Pulpit Reflections by Father Don Imming I know there are people who say that religion is about feelings and has very little to do with the truth. But that is not what Christianity has historically thought of itself, nor is it what Jesus taught according to the gospels. When Jesus stood on trial before the Roman governor, Pilate, he was asked whether he was a king. In effect Jesus says it depends on what you mean by king � he had previously, as recorded by John's gospel, avoided the title. But Jesus rather describes himself as follows:
"The reason I was born, the reason why I came into the world, is to testify to the truth. Anyone committed to the truth hears my voice." (John 19/37b)
Pilate retorts: "Truth! What is that?"
Our age, like Pilate's, is very cynical about the truth. Many appear to have quit believing in it. But in another place Jesus assures his disciples:
"If you live according to my teaching, you are truly my disciples; then you will know the truth and the truth shall set you free." (John 8/31-32)
Jesus was not a philosopher. He was in the Jewish prophetic tradition. He spoke as a prophet and more than a prophet, as God's son. His message was not a carefully reasoned message, but one revealed by his father. He taught the truth with a capital "T." What I mean is that he taught those things which were answers to the big questions people ask about life: What is my relationship with my creator; with the universe in which I live; with other people; with myself? Every other truth, no matter how important, pales in significance with these. These constitute the truth.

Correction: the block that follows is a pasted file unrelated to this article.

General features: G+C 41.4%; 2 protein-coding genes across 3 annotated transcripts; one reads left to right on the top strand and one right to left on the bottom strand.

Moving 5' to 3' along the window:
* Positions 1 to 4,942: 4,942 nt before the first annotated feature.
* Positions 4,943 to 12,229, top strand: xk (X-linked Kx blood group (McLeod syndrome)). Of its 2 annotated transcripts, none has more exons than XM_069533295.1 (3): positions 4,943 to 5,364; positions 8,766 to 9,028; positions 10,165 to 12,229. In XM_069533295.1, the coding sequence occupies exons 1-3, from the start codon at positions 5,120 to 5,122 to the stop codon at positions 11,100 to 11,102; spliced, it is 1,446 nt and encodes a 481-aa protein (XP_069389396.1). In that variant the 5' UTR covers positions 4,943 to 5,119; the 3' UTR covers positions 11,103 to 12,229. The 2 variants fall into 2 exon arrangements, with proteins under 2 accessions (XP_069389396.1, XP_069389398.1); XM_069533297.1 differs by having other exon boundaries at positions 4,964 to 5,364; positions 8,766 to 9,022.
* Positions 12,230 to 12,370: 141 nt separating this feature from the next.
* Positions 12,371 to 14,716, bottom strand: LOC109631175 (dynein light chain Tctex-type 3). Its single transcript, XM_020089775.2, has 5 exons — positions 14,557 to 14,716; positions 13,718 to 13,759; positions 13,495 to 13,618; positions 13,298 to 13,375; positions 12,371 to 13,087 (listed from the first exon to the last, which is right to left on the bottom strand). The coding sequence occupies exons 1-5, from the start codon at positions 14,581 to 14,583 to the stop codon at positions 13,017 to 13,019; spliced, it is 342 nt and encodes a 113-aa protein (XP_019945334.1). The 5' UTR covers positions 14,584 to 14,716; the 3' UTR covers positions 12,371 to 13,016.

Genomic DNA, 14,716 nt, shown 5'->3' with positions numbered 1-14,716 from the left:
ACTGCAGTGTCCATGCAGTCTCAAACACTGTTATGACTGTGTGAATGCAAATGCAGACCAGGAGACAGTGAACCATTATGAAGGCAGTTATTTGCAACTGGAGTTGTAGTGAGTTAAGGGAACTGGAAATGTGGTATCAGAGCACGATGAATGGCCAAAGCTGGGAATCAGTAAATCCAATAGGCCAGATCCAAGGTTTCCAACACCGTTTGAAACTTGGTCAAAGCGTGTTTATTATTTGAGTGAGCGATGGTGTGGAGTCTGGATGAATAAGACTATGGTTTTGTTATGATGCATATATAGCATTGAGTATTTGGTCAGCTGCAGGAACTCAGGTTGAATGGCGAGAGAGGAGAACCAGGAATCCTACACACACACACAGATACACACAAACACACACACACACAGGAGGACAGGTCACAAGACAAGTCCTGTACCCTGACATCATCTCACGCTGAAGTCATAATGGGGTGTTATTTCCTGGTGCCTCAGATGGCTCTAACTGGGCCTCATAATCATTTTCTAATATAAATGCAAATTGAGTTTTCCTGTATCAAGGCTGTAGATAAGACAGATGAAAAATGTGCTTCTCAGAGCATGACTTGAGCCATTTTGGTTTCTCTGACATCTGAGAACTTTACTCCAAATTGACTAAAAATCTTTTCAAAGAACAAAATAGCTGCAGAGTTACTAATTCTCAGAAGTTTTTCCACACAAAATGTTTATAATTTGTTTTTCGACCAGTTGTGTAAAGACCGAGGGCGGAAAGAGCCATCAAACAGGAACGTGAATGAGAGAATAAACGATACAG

This is not to imply that other truths are not important or insignificant. Much of the Christian tradition through the ages has placed a great value to the pursuit of all truth and the sciences held in great esteem. During the medieval period this was markedly so. Reason itself is not therefore to be despised. In fact it bears witness to the same truth that faith does. It supports faith by helping us to see that faith is reasonable. The purposiveness of nature is a signpost pointing us to God. Jesus's miracles are divine credentials authenticating his mission. The very survival of the church over 2,000 years of traumatic history is a reason for taking her claims seriously. We use our human reason to read these signposts pointing to God and his activity in the world. Reason does not take the place of faith, God's special gift, which empowers us to believe. But it does help us to see that belief is reasonable.
Recently I viewed Ted Koppel's show on TV, Nightline. There was a kind of debate over the Kansas Board of Education's decision not to require that Darwin's theory of evolution be taught in the public schools. I don't wish to comment on that decision. But I was struck by what one participant seemed to be saying. He described himself as being a believer (religious) and also committed to the scientific position that nature evolved. He came dangerously close in his comments to saying that something could be true in science and false in religion and vice versa. That seems to me to be patently false. Truth is truth. Reason and faith witness to the same truth. If evolution and religion appear to be at odds on at least some aspects of this question, the discrepancy must be in our perception of the truth in question. Science, due to its method, has its perception of how creation came about, and religion its perception. But ultimately, if the two are proceeding legitimately, their positions must be reconcilable.